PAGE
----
We keep being told that crime figures are falling nationally, yet we’re still nervous about our long-term test Renault Kangoo’s glazed rear doors.
With barely the semblance of a tint, the windows seem to us to be an open invitation to the less-than-honest to peer into the 3.0m3 load area to see if there is anything worth pinching. Then if they spot something they fancy that’s portable and they can reach it, all they need to do is look around for a handy brick.
Okay, so rear glazing makes it easier for the driver to see what is directly behind the vehicle. That advantage disappears, however, if the cargo compartment is stacked to the roof with cartons.
In any event, our 90hp 1.5-litre Kangoo diesel is equipped with optional reversing sensors that quickly pick up anything that might obstruct your progress backwards. And when we say anything, we mean anything. If they spot a wayward dandelion or a wandering ant then they start beeping in the way they might if we were about to back into an elephant; not that you see too many elephants wandering around in rural Herefordshire. As a consequence, you have to hop out of the cab to see what’s causing the problem. The answer, invariably, is very little.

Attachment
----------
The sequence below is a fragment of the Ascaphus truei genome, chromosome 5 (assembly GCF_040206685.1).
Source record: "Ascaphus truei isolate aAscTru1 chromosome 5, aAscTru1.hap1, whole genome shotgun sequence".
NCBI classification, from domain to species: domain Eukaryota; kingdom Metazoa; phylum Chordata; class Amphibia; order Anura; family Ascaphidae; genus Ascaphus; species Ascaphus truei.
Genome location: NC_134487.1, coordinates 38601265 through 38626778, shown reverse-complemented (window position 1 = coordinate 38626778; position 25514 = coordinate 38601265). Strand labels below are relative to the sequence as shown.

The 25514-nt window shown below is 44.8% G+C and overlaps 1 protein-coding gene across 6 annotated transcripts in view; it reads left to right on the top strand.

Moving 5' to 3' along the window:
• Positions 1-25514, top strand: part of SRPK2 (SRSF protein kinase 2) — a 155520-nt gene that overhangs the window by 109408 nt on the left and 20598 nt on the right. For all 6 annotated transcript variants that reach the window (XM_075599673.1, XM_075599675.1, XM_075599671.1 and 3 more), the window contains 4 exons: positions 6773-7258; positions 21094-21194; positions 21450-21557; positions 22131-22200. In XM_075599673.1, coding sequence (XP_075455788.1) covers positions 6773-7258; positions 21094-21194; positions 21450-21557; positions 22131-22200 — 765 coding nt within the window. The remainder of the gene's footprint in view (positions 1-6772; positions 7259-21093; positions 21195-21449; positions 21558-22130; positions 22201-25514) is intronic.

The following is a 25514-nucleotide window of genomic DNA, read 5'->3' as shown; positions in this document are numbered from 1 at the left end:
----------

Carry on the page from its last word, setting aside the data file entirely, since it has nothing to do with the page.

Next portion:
There is, thus, a risk that the sensors will ultimately be ignored, with potentially disastrous consequences.
Happily, no disasters occurred on the Kangoo’s epic long-haul run from Herefordshire to Cork in the Republic of Ireland and back – a 700-mile round-trip by road, plus ferry crossings between Holyhead and Dun Laoghaire. What with all the running around in Ireland itself the Renault clocked up a whopping 1400 miles in a week, almost always with at least some cargo in the back, but never fully laden.
While the south of Ireland is to be commended for its motorways (smooth surfaces and a lot less congestion than in the UK), its rural roads, like ours, can leave something to be desired. The Kangoo, however, survived the exercise remarkably unscathed, bar some loose trim in the passenger footwell – which was rapidly re-attached – and a lot of creaking from the suspension (the suspension continues to emit the odd squeak and occasional groan).
Nor were there any complaints about the seats, which offered sufficient support and scope for adjustment to keep the occupants happy as the miles flashed by. And while even the smallest item deposited in the glove box resulted in the lid refusing to close, the large lidded bin between the seats seemed capable of swallowing all sorts of junk.
There was one thing we longed for, though, and that was a sixth gear. Every quarter of an hour as we hammered along Ireland’s M7 and M8 motorways we automatically attempted to change up from fifth to bring down the engine speed and noise, only to be instantly frustrated, of course.
While that was not an issue as we chugged through slow-moving traffic in Cork city centre or as we pottered around the rural roads of counties Cork, Waterford and Tipperary, it became a source of irritation when we tackled inter-city runs. Plus, another gear could have done wonders for our fuel consumption, which now sits at an admittedly decent 55.5mpg.